Shinseki faces subpoena, testimony before Senate
Veterans Affairs Secretary Eric K. Shinseki will testify next week before a Senate committee in the wake of allegations that dozens of veterans died while waiting to receive medical attention.
Sen. Bernie Sanders, Vermont independent and chairman of the Senate Committee on Veterans’ Affairs, said Thursday that the hearing will take place May 15 and focus on the broader issues within the VA health care system.
The announcement came hours after the House Committee on Veterans’ Affairs made a rare formal attempt to shake down the department for answers. During a special meeting, the committee unanimously voted to subpoena Mr. Shinseki and his top deputies for email and written correspondence going back to April 9.
Rumors that a secret electronic wait list, which purportedly shows that information from dozens of veterans was entered into computers at a Phoenix VA facility but not saved, surfaced after a retired doctor told CNN that the clinic kept an official list and a sham list of its patients.
Committee members have been tracking allegations that the list was intentionally destroyed.
Rep. Jeff Miller, Florida Republican and the committee’s chairman, said he began warning the department of an impending subpoena after concerns that officials were dodging congressional inquiries.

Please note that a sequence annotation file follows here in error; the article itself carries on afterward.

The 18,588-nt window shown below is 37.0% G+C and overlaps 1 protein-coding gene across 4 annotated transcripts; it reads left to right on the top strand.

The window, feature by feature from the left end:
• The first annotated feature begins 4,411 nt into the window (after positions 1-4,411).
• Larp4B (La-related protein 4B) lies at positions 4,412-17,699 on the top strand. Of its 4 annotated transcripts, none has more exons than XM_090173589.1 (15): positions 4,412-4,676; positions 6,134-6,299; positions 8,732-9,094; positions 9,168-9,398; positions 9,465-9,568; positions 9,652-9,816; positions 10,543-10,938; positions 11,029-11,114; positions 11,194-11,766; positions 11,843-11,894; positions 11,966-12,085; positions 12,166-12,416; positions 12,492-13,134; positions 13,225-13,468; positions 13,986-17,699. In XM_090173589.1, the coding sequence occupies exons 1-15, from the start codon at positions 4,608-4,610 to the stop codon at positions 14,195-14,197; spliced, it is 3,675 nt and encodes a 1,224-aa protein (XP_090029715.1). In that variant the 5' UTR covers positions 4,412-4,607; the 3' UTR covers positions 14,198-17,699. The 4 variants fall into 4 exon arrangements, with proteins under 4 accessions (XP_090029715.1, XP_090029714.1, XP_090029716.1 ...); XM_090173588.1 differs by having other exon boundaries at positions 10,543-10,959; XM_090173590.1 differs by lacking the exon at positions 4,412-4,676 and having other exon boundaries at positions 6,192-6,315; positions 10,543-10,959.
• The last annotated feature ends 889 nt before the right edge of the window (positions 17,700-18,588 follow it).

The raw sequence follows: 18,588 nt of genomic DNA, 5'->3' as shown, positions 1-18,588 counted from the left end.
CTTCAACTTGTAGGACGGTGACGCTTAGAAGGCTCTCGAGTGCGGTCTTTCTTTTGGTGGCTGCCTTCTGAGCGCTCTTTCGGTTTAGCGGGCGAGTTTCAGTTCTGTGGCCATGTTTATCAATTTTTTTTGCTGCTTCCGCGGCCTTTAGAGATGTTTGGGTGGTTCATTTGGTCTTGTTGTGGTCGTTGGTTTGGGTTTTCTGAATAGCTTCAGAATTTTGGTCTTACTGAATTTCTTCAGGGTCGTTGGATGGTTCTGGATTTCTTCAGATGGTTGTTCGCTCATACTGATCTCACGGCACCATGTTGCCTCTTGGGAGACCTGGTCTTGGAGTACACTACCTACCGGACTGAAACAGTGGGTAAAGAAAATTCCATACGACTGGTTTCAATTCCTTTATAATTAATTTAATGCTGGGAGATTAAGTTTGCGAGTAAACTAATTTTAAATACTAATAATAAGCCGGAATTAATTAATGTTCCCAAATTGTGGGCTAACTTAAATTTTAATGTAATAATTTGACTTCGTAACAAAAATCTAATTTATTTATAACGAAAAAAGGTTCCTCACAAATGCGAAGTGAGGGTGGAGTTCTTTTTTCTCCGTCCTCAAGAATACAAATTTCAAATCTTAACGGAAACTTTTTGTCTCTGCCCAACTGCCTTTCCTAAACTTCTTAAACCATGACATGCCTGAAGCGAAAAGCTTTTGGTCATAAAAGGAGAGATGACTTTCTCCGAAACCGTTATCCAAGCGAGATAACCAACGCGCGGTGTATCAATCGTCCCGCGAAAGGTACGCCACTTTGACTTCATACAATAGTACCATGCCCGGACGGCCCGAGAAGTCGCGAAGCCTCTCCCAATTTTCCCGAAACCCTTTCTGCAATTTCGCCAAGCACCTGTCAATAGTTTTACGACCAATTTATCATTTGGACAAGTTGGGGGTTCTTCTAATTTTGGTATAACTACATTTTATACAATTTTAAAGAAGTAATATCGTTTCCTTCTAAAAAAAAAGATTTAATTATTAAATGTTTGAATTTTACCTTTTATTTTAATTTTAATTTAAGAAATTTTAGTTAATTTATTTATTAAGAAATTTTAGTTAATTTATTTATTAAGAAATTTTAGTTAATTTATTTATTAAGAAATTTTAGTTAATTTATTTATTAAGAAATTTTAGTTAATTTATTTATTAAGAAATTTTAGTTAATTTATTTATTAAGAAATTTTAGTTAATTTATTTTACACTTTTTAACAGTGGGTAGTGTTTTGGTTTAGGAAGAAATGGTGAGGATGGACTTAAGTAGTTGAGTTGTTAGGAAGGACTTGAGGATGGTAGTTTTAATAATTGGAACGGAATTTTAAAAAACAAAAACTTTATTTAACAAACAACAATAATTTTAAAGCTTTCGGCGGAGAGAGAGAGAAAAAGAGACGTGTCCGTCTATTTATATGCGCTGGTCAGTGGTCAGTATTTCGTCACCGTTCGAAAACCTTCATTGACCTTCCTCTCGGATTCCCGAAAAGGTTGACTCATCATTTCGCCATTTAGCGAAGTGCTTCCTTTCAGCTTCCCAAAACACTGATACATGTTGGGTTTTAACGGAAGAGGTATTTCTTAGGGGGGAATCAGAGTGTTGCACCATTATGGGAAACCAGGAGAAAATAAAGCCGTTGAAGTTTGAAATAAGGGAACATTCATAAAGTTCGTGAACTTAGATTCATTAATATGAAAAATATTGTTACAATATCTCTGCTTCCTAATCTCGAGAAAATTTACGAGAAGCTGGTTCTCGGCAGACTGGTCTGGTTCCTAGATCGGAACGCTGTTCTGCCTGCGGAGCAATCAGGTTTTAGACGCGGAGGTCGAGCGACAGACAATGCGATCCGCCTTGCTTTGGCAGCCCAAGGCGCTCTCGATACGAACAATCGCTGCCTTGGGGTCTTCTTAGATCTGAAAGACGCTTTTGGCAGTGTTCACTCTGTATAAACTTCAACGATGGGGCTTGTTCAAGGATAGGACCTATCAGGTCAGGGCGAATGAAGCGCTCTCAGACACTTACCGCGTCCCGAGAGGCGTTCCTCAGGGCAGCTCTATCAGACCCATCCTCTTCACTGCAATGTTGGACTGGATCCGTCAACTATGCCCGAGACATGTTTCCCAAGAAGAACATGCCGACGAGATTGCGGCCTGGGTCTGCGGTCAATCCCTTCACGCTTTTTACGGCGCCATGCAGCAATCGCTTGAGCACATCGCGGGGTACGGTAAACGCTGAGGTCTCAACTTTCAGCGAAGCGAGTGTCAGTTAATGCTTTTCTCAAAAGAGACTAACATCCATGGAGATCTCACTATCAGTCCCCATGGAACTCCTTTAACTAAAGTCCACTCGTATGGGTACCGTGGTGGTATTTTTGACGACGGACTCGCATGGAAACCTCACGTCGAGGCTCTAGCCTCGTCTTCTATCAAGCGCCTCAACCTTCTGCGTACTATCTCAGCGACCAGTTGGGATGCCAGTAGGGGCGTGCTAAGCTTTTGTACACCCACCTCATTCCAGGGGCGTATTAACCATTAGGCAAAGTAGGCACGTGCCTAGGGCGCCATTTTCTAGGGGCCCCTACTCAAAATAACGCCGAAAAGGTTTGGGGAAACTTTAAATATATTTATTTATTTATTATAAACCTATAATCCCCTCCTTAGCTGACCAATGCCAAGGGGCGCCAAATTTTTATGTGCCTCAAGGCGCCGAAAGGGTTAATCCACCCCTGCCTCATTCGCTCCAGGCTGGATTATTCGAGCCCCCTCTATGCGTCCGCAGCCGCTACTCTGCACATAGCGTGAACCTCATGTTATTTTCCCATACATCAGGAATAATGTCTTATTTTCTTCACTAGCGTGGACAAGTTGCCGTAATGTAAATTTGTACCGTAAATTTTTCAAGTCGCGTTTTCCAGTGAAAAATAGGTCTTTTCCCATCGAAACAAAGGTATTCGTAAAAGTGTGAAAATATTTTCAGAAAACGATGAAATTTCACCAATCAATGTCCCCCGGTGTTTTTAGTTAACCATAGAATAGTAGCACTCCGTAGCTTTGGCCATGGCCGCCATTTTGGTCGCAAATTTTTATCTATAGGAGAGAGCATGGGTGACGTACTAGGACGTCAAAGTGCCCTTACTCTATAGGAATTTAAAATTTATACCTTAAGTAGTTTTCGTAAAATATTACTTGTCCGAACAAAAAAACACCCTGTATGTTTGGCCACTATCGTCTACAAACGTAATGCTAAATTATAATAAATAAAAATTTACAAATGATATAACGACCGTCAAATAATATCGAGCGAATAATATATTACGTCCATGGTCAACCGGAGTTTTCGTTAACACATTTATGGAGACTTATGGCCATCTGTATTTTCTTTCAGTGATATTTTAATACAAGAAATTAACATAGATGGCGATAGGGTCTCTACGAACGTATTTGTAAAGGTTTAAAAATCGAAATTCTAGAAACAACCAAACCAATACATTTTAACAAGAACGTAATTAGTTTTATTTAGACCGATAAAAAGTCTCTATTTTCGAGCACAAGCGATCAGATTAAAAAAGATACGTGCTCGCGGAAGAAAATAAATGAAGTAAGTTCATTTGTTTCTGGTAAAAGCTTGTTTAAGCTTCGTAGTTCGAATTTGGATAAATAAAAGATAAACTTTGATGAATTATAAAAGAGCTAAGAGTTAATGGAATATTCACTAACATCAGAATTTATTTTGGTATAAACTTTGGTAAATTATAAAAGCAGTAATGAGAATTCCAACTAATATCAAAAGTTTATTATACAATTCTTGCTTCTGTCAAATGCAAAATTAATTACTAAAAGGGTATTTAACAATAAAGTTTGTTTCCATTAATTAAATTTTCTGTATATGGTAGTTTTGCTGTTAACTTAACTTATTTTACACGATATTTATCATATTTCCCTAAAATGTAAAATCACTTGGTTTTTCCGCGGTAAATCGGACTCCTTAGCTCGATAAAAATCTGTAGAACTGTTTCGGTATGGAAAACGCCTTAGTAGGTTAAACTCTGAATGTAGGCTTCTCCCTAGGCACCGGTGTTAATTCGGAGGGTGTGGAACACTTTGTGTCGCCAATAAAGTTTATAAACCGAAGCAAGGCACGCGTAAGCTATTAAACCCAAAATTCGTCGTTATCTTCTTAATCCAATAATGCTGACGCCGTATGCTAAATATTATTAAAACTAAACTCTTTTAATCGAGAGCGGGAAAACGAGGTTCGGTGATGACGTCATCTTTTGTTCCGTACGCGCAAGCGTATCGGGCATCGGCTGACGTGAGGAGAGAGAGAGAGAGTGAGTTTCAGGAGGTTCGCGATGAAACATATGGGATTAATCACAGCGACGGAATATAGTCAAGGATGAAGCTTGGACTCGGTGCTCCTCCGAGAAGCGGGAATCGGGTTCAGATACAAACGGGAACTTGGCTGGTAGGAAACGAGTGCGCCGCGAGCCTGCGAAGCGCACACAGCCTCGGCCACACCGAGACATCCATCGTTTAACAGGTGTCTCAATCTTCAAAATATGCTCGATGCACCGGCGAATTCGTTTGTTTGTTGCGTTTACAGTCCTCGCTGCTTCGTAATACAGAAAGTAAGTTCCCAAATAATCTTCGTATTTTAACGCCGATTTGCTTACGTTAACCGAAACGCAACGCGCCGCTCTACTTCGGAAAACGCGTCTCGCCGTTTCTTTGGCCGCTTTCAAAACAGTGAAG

“This is a historic vote,” Mr. Miller said Thursday, adding that the committee has only issued subpoenas against the VA one other time its history. “I trust the VA will not further ignore the request that this committee has made.”
The Department of Veterans Affairs did not respond to a request for comment on the accusations that officials were stonewalling lawmakers. Instead, the department released a statement saying it planned to have the Veterans Health Administration conduct a nationwide access review.
The developments came amid mounting calls for Mr. Shinseki’s resignation, most notably from the American Legion. Mr. Shinseki has also been asked to step down by Sen. John Cornyn, Texas Republican; Sen. Jerry Moran, Kansas Republican; and Rep. Mike Coffman, Colorado Republican.
But House Speaker John Boehner, Ohio Republican, declined Thursday to echo the demand.
“I’m not ready to join the chorus of people calling on him to step down,” Mr. Boehner told reporters.
The Veterans of Foreign Wars of the United States, which on Monday rejected the resignation call and instead urged Mr. Shinseki “to reestablish the credibility of the entire VA health and benefits systems,” declined to comment on the subpoena until facts from an investigation by the department’s inspector general were released.
“Then there will be facts and remedial recommendations, whereas now there’s only allegations and conjecture,” Veterans of Foreign Wars spokesman Joe Davis said.
White House press secretary Jay Carney earlier this week said President Obama still has faith that Mr. Shinseki can do his job.
“The president remains confident in Secretary Shinseki’s ability to lead the department,” he said.
Mr. Shinseki has defended his record and told CBS Thursday that he sent inspectors to Phoenix immediately after he learned of reports about the deaths.
“I take every one of these incidents and allegations seriously, and we’re going to go and investigate,” he said.